Playing with the Big Boys

Elastic Path Software Inc.'s deceptively simple strategy for rapid growth

Written by Eleanor Beaton

Harry Chemko’s recipe for rapid growth is deceptively simple: get bigger customers.

Chemko should know. The CEO of Elastic Path Software Inc. can boast such clients as Xerox, Samsonite, Time Inc. and the Vancouver 2010 Olympic Games. He can also boast a five-year revenue growth rate of 2,783%, which earns Vancouver-based Elastic Path 25th place on the 2009 PROFIT 100.

To achieve such rapid expansion, Elastic Path did many things well: hiring great people, planting a fruitful corporate culture and deploying an effective marketing mix. More important, it made the strategic switch from selling simple Web services to building e-commerce platforms worthy of large enterprises — and then satisfied those clients’ demands. “We went from servicing small clients with limited budgets and high expectations to big clients with big budgets and higher expectations,” says Chemko.

Many entrepreneurial businesses make the same leap — then fall desperately short. As Elastic Path’s example demonstrates, employing the right communications strategies, internal processes and people can help you retain big-name business.

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For Elastic Path, hunting big game was the easy part. At its start in 2000, the firm built custom e-commerce platforms for small and mid-sized companies. At that point, divisions of large firms had the autonomy to source and build small, one-off e-commerce platforms independently of their sister divisions. Chemko says his big-name clients operated similarly to his small customers: “The emphasis was on getting to market quickly. Period.”

But by the middle of the decade, the trend among corporate CIOs was to standardize their e-commerce platforms. Because Elastic Path had technical expertise and its e-commerce platforms were sophisticated and scaleable, Chemko believed he could get a piece of the action. Elastic Path approached its existing clients and won more of their business by educating them about the flexibility and sophistication of Elastic Path’s enterprise software and underscoring the success of the firm’s big projects for other corporations. To combat perceptions that small, fast-growing companies fly by night, Chemko deliberately outlined the firm’s growth strategy during sales meetings: “They want to know you have a vision for the future and can advance their business with you.”

But maturing into a firm that could provide top-notch service to billion-dollar businesses wasn’t child’s play. Chemko quickly learned that bigger clients require more than just greater technical expertise; they require greater management expertise as well. Yet, Chemko was still in his early 20s. One solution was to build an advisory board of seasoned professionals, assembled with the help of Chemko’s lawyer, a specialist in technology law.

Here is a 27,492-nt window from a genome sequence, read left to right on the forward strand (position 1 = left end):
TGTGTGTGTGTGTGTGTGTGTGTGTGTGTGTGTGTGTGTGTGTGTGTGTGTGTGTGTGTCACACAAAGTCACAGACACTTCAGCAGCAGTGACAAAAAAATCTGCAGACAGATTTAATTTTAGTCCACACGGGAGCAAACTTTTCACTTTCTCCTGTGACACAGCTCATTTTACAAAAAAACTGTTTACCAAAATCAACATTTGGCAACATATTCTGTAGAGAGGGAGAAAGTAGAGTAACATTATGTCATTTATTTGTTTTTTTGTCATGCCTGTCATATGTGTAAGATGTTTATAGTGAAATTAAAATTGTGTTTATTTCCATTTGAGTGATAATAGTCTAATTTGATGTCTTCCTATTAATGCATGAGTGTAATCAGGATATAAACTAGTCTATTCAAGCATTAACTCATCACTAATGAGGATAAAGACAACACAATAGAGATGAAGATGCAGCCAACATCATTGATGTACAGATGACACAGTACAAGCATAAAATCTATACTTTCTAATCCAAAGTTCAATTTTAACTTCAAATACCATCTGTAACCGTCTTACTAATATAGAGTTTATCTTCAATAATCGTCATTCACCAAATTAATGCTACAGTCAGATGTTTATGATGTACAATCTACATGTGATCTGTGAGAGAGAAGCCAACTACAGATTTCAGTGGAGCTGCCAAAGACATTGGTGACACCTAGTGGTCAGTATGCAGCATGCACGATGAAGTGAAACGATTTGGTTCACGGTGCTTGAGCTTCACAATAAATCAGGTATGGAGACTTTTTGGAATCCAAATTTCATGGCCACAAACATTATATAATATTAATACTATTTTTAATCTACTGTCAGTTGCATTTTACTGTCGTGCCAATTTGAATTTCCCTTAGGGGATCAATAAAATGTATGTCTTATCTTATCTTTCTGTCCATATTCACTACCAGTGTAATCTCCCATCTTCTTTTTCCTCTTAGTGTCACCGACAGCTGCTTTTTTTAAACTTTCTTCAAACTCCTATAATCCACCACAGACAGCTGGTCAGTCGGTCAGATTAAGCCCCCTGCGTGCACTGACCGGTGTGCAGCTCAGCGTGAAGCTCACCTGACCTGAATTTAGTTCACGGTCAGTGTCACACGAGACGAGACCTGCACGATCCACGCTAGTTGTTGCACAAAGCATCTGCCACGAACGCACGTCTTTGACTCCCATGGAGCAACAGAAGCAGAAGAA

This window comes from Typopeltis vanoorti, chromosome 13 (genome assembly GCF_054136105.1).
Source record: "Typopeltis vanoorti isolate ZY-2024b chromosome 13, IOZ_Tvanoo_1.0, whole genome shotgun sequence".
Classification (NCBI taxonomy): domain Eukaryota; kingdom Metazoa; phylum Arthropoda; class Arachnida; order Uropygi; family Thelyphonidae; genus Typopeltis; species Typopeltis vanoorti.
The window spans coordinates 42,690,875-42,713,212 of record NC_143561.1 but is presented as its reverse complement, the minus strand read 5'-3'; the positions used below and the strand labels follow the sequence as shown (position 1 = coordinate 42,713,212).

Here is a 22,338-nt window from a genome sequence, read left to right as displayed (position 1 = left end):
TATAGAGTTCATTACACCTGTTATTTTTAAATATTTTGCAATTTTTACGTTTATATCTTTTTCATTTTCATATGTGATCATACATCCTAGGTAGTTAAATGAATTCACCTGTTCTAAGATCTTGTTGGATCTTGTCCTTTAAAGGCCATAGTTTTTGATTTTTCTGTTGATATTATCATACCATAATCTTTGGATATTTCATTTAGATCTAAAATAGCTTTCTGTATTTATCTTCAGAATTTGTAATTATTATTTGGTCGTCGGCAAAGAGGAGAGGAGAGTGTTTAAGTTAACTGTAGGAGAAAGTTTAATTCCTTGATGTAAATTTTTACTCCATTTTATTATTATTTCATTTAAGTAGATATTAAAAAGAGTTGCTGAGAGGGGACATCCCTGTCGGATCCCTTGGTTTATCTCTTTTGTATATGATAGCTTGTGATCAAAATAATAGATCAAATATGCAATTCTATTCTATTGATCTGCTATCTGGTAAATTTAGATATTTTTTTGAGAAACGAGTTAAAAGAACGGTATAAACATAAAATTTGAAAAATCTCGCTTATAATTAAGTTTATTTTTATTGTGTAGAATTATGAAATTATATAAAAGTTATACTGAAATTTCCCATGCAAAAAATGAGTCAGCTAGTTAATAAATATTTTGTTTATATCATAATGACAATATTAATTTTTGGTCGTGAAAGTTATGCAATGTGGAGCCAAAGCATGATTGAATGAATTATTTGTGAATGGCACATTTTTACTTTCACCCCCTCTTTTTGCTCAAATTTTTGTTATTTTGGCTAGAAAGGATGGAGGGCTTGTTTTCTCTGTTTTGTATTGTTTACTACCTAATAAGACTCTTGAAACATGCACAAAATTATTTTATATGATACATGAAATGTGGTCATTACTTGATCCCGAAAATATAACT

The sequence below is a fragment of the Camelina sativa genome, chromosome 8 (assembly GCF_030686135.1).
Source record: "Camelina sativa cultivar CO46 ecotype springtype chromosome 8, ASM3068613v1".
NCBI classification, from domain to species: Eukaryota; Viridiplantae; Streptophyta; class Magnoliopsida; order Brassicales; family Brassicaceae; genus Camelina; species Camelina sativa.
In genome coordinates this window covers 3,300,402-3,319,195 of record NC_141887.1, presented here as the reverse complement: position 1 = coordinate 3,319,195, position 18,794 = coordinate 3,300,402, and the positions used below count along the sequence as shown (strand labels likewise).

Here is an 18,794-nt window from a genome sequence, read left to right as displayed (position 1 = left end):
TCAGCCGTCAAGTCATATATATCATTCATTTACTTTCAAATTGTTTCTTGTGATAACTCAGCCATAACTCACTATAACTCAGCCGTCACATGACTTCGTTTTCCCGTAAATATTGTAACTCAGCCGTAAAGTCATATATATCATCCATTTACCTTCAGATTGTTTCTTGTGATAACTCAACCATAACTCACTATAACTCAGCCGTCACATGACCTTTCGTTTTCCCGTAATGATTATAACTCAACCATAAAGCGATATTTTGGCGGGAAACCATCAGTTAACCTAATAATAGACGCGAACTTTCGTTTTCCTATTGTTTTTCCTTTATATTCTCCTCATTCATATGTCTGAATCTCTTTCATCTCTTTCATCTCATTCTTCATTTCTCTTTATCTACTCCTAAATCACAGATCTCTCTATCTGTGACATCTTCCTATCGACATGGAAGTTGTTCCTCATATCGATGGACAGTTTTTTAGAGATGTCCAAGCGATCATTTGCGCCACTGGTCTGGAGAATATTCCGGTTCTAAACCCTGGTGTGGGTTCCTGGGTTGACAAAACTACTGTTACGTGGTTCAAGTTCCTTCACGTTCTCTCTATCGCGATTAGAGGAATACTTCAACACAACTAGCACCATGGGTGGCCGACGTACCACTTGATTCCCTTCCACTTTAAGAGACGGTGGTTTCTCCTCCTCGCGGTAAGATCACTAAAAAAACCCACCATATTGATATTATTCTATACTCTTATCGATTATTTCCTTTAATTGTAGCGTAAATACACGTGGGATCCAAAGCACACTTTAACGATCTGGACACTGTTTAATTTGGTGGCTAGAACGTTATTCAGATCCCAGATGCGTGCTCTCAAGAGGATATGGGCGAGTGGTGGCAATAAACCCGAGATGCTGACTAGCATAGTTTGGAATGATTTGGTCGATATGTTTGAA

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Another hard lesson: “You go from working primarily one on one with clients to having multiple lines of communication all over the place,” says Chemko. Because more than a dozen Elastic Path employees from various departments such as client services, technical support and product development may be working on a single large account at any given time, ensuring employees are up to date on all account activities became a constant challenge. To address the problem, Chemko set up points within the company for employees to share information about what they were working on and what was ahead. For instance, employees from the product-development branch conduct “Weekly Geeklies” — information sessions outlining their latest developments and upcoming technical innovations. A large whiteboard in a central staff meeting area is updated weekly with overall company and department goals, as well as goals for individual employees. “It’s a way for us to stay aligned with what everyone else is doing,” Chemko says.

Of course, it’s not enough for Chemko and his staff to know what’s going on now — understanding where the company is headed is just as important, he says.

Every other quarter, he and his senior managers conduct strategic-planning sessions, in which they anticipate and plan for the marketing, HR and operational requirements they’ll need to grow. “We want to know what we need to be a $100-million company,” Chemko says, “because we’re already well on our way.”

Success strategy

Plan for the big leagues: Have your sights set on large-scale clients? “Large companies are fairly complex,” says Chemko. “You have to be prepared for your company to communicate with them at many different levels.” Build a point team by selecting a few key people from your firm representing specific areas — in Elastic Path’s case, service and product development — and ensure they stay in contact with corresponding point people on the client side. Chemko recommends hiring senior talent who can steer the client relationship.

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